• @Lulufulu I go to quite a bit of college baseball games here in Baton Rouge. The problem with college baseball, and I think college hoops would follow suit to a lesser degree, is that the talent is watered down a bit. While some players develop into major leaguers in college obviously, the best players are allowing them to get drafted out of HS or out of the Latin American world. If hoops went the baseball route, I’d still enjoy the games a lot, but we’d have to adjust to KU hoops without JJ, Wiggs, Joel, etc.

    Like some of you have mentioned it’s too bad they didn’t adopt the TAD rule. Two years would have been a good compromise. Ben Simmons, the kid at Washington and their ilk would be forced to care a bit about their schooling and about the school they play for.



  • The horrific beauty of the OAD rule lay in the absoluteness of its corruption.

    It has NO redeeming value AT ALL.

    ZERO.

    It isn’t even good for the NBA!

    It delivers them an ever declining quality of player AND a continuous stream of busts!

    Its horrible for the players for reasons too many and already discussed to make repeat anything but boring.

    It’s even bad for the shoecos and agents who leech less out of the pitifully undeveloped players.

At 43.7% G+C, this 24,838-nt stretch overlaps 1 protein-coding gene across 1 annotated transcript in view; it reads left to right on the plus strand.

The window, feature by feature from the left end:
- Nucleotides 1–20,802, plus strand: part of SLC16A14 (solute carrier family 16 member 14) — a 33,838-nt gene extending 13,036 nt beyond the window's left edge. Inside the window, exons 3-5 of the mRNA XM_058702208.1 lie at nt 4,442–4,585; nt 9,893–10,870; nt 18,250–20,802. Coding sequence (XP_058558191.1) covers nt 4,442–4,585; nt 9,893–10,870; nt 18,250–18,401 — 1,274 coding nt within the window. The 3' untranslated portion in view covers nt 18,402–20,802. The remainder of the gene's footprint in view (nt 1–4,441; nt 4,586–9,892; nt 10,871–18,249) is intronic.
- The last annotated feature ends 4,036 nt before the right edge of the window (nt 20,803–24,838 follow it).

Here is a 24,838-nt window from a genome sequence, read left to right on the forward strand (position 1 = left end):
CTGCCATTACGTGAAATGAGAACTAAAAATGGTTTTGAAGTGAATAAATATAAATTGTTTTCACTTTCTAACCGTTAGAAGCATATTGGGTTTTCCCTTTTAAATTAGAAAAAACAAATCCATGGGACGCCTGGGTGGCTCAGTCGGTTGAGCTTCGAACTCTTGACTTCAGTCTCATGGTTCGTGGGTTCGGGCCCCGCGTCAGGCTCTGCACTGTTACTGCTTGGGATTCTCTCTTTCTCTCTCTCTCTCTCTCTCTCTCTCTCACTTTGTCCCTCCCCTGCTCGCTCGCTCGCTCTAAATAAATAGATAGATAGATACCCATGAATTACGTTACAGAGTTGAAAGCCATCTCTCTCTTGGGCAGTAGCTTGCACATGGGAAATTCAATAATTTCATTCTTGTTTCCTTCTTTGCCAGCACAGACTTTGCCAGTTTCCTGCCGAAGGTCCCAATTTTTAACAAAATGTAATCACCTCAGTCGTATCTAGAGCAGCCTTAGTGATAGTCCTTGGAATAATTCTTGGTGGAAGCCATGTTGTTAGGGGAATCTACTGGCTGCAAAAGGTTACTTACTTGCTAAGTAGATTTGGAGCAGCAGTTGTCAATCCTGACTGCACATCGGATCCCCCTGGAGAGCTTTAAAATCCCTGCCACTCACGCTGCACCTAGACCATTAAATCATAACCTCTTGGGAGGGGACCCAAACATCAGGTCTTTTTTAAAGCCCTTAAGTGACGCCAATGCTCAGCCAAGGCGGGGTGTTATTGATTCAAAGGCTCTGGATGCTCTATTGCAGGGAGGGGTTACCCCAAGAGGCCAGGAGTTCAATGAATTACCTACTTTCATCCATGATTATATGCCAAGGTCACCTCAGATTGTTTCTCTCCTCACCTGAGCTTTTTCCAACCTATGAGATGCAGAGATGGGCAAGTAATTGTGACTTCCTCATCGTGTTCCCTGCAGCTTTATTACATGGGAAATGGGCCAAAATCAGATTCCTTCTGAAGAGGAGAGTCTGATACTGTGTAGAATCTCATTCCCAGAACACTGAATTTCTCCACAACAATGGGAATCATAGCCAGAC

It turns the colleges and college coaches into specialists in recruiting second class players, because the OADs are apparently assigned to them.

    The OAD Rule proves human beings engage in evil, because they are hopelessly, futilely stupid.



  • I hate the rule as a College Basketball fan. But without the rule we’d never have seen Andrew Wiggins or Josh Jackson among others in a KU uniform. The marriage is brief but it definitely has its advantages. OAD’s are never going to be perfect.



  • @jaybate-1.0

    I agree in some and disagree on others.

    The NBA introduced that rule for specific selfish reason and without any though of the effect on the individual players or college BBall It simply wanted to make sure it had a laboratory (college) where it could evaluated top players against real competition and not the weak sauce they get in HS.

    Let me give you a recent example: Skal Labissiere. Had he been drafted out of HS he would have been without question the #1 pick. One year at Kentucky showed that he was overrated coming out of HS and instead he was taken with the #28 pick by the Suns and promptly traded to the Kings. This season he has played in 2 games and he has been in the D League most of the time…you can see how this rule saved a team millions and why the NBA wants this rule.

    If all these institutions would really care about the students athlete, they would adopt the Baseball approach where a players can go directly from HS to the pros and have money guaranteed to go back to school and then some,if baseball does not work, ala Xavier Henry’s brother, or else you go 3 years to college where many players can complete their degree or get reasonably close to one and if baseball does not work; they can always go back and within one year complete their degree. A reasonable approach one would think…